A late 4th quarter touchdown scored by the Pittsburgh Steelers was overturned last night. Why? Because a Steelers running back Le'Veon Bell's helmet popped off just before he carried the ball across the goal-line. The helmet came off due to a helmet-to-helmet hit initiated by a Ravens defender. There was no penalty called.
I understand the rule that play should stop once a helmet comes off. That's been a rule in college football for years. An official sees a helmet come off, for whatever reason, and the play is blown dead. It's a rule strictly for player safety. And it makes sense.
What doesn't make sense is the ability to review a play that's already ended, and decide when it would have theoretically ended had the refs blown a whistle the instant a helmet came off. How does this time-travelling hindsight whistle improve player safety? The play has already been run and finished. You can't go back in time and protect a vulnerable player AFTER the play is over. You can't go back and stop the play before the player became vulnerable.
I hate how influential rules can be when they're applied outside of their spirit and intention. Last night a player safety rule was applied in a way that did NOTHING to improve player safety, and did nothing to punish the person who jeopardized the player's safety in the first place (the Ravens defender). However it could have had a significant impact on the outcome of the game.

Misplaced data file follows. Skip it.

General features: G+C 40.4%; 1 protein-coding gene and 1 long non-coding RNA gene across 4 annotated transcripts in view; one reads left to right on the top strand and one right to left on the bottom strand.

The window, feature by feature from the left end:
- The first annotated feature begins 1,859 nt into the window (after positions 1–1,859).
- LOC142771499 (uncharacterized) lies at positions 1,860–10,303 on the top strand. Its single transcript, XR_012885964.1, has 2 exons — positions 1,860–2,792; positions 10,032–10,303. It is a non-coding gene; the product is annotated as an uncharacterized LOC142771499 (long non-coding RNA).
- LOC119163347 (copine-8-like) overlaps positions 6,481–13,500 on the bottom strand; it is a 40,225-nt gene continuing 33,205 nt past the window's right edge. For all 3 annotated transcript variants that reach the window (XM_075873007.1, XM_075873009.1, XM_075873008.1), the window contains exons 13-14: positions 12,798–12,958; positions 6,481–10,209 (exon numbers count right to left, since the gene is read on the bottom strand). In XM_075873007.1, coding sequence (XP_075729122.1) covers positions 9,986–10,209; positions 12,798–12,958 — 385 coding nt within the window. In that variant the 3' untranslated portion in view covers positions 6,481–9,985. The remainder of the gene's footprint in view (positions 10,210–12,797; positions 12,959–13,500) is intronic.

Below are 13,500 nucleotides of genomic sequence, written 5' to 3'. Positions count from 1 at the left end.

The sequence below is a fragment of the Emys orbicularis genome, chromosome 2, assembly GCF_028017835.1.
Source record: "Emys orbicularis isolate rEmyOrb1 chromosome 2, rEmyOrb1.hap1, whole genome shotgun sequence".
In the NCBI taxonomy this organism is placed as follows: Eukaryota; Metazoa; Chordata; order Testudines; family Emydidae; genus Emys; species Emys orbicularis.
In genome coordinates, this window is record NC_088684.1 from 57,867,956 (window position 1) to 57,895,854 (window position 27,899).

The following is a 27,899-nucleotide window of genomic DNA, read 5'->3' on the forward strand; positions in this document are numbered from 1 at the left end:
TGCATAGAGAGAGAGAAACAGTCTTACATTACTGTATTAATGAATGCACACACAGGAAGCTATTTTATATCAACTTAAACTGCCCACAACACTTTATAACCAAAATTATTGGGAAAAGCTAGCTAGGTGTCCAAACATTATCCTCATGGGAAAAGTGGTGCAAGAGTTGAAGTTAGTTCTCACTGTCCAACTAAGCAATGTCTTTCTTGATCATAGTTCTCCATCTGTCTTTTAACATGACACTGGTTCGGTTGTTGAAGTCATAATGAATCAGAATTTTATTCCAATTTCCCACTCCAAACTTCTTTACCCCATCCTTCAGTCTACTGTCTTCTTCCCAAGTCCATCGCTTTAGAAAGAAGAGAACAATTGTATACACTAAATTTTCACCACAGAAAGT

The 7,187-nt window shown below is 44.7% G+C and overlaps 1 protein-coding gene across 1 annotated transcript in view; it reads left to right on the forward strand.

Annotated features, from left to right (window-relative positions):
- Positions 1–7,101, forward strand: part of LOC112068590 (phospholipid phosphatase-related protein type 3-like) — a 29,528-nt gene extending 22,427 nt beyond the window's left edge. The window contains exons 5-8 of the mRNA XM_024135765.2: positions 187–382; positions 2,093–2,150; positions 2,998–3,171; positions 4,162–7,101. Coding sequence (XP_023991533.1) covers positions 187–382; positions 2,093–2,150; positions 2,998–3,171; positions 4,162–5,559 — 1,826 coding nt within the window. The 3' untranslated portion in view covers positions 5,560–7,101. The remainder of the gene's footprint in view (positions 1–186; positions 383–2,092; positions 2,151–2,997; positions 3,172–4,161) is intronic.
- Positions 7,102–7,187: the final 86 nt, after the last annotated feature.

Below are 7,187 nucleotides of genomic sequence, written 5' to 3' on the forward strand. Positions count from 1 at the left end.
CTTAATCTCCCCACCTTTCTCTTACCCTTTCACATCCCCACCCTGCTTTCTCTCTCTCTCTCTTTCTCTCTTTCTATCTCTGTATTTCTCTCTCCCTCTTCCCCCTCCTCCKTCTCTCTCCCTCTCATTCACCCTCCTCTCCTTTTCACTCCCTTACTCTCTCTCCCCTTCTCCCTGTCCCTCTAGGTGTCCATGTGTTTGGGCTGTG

So no impact on player safety, possible impact on the game's outcome, and the rule is used. Makes no sense.
I'm so utterly, utterly sick and tired of NFL games turning because of the rulebook and the literal or inconsistent or vague application of those rules. What happened to analyzing games for player performances and coaching decisions? Now games are analyzed by quoting rules and consulting former officials. Rules are meant to govern games, not direct them.
The fact that a player safety rule was invoked where it had no impact on player safety does not make sense.
The fact that a guy gets clobbered as he's diving across the goal-line, so hard that his helmet pops off his head, and that's what allowed refs to effectively go back in time and blow a whistle to stop the play, does not make sense.
The fact that this type of play is reviewable does not make sense.
The fact that rules against things like helmet-to-helmet contact can't be enforced in review, but this rule can, does not make sense. That's something that actually could improve player safety.
The spirit of these rules means nothing to the NFL or to its officials. It's literal lawyering, it's asinine, it's confusing, it's lame. It makes NFL games aggravating not entertaining.
Or maybe the refs are trying to quietly get revenge on the NFL for last year's lockout. Hmmmmm. Conspiracy theory.